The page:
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Do aromatic dienes undergo Diels-Alder reactions?

My understanding is that the $\pi$ bonds in aromatic compounds are not as localised as they are in other compounds, such as aliphatic dienes. Therefore, the dienophile shouldn't be as willing to go to these compounds. Am I correct?

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Yes, you are correct. Aromatic compounds are stabilized by their resonance energy. This means that the activation energy for reaction of an aromatic compound will typically be greater than that for a similar reaction of a non-aromatic compound.

That said, aromatics will react as the diene component in a Diels-Alder reaction if

  • the dienophile is extremely reactive (o-benzyne for example)

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  • if the aromatic system is destabilized (for example by steric interactions or structural constraints) so that the resonance stabilization is decreased

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  • or if the aromatic system is large enough that loss of one aromatic ring does not significantly destabilize the entire system. Anthracene is such an example where the middle ring will react via a Diels-Alder reaction.

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(image source)

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  • $\begingroup$ But then why does benzyne undergo the Diels Alder reaction with Furan? Both of them are aromatic! Is it because benzyne is highly unstable? $\endgroup$ – Aritra Das Aug 2 '15 at 17:28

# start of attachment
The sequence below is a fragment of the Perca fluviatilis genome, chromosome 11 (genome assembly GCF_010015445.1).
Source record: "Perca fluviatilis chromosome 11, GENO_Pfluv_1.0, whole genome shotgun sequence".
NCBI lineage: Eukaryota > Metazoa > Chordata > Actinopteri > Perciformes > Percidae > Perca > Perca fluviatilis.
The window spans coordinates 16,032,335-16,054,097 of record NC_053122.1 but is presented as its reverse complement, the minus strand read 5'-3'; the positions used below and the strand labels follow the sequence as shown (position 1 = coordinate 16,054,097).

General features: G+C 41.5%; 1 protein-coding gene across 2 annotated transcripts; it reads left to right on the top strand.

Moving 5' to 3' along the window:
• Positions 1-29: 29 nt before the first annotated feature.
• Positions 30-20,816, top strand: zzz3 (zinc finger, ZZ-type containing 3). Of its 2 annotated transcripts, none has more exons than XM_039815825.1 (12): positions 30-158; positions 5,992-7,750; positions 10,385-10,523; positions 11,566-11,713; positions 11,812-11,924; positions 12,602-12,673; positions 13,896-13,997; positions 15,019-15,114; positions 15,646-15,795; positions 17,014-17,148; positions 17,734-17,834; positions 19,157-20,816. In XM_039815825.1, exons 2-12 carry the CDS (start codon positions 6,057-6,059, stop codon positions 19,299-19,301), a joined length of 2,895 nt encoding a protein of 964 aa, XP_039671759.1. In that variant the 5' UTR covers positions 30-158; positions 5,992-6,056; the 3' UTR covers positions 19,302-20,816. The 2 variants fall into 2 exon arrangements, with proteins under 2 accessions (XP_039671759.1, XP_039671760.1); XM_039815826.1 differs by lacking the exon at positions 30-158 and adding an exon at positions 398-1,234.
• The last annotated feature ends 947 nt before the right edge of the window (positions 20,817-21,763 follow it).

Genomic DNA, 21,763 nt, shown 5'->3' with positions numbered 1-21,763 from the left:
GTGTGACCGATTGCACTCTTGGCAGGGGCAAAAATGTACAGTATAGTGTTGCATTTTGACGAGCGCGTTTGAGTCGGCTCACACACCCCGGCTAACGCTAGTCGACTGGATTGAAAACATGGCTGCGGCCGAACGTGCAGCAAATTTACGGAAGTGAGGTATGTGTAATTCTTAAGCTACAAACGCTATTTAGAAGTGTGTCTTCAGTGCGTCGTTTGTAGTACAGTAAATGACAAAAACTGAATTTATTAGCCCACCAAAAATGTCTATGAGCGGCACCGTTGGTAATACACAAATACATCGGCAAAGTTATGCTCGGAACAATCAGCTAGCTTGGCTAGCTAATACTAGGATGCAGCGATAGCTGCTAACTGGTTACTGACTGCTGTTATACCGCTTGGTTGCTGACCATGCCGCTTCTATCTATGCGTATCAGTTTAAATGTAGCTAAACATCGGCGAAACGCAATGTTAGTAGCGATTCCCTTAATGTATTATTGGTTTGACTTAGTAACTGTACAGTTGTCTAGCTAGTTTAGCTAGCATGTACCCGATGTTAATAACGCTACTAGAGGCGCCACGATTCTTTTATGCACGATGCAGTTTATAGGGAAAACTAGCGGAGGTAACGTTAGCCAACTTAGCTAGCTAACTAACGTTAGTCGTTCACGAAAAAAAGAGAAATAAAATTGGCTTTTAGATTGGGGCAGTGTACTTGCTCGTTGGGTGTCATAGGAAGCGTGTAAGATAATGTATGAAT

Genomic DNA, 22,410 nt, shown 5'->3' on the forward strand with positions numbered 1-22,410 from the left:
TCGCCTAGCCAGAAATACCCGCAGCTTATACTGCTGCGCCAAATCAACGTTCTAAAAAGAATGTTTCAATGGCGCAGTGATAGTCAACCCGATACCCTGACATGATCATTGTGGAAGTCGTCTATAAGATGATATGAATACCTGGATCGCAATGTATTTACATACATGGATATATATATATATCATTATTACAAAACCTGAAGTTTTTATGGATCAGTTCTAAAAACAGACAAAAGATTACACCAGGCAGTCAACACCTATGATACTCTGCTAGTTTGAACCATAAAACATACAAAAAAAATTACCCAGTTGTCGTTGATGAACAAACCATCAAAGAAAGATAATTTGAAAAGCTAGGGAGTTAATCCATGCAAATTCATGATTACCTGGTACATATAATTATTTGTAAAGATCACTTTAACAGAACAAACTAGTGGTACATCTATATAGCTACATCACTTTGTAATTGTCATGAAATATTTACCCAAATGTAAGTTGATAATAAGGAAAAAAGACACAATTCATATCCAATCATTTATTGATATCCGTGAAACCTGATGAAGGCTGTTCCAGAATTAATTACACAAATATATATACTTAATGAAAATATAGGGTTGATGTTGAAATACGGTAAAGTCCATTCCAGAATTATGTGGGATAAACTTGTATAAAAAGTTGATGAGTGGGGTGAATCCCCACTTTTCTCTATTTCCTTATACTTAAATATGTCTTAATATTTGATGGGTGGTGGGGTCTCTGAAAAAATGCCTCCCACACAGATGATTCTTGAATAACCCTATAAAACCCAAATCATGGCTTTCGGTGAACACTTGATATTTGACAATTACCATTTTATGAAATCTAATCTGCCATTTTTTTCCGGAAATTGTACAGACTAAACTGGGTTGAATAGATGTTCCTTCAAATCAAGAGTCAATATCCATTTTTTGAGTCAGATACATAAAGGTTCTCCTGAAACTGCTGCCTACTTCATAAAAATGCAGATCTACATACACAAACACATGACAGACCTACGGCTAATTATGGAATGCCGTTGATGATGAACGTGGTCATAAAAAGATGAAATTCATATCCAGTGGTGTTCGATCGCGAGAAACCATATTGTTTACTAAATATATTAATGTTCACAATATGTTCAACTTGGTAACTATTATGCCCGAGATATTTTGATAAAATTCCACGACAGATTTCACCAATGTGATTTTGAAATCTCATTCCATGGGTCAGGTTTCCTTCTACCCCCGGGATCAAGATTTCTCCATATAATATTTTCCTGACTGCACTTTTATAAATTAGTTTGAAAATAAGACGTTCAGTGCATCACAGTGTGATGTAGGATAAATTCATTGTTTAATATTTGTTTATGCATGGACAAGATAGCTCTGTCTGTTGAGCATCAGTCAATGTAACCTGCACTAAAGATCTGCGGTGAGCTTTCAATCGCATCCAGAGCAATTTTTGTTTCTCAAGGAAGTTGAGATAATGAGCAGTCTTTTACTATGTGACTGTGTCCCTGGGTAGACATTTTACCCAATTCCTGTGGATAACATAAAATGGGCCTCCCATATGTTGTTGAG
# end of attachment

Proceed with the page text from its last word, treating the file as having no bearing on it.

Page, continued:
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    $\begingroup$ Yes, o-benzyne is a high energy species, therefore extremely reactive. $\endgroup$ – ron Aug 2 '15 at 17:29
  • $\begingroup$ What is this o-benzyne? Is it any different from benzyne or are they just different names for the same thing? $\endgroup$ – Aritra Das Aug 2 '15 at 17:33
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    $\begingroup$ there is ortho-, meta-, and para-benzyne, depending whether the removed hydrogens are located 1,2, 1,3 or 1,4. $\endgroup$ – ron Aug 2 '15 at 17:35
  • $\begingroup$ Does benzyne count when answering this question? Since the pi system involved in the cycloaddition is orthogonal to the aromatic pi system... $\endgroup$ – PCK Nov 15 at 14:53

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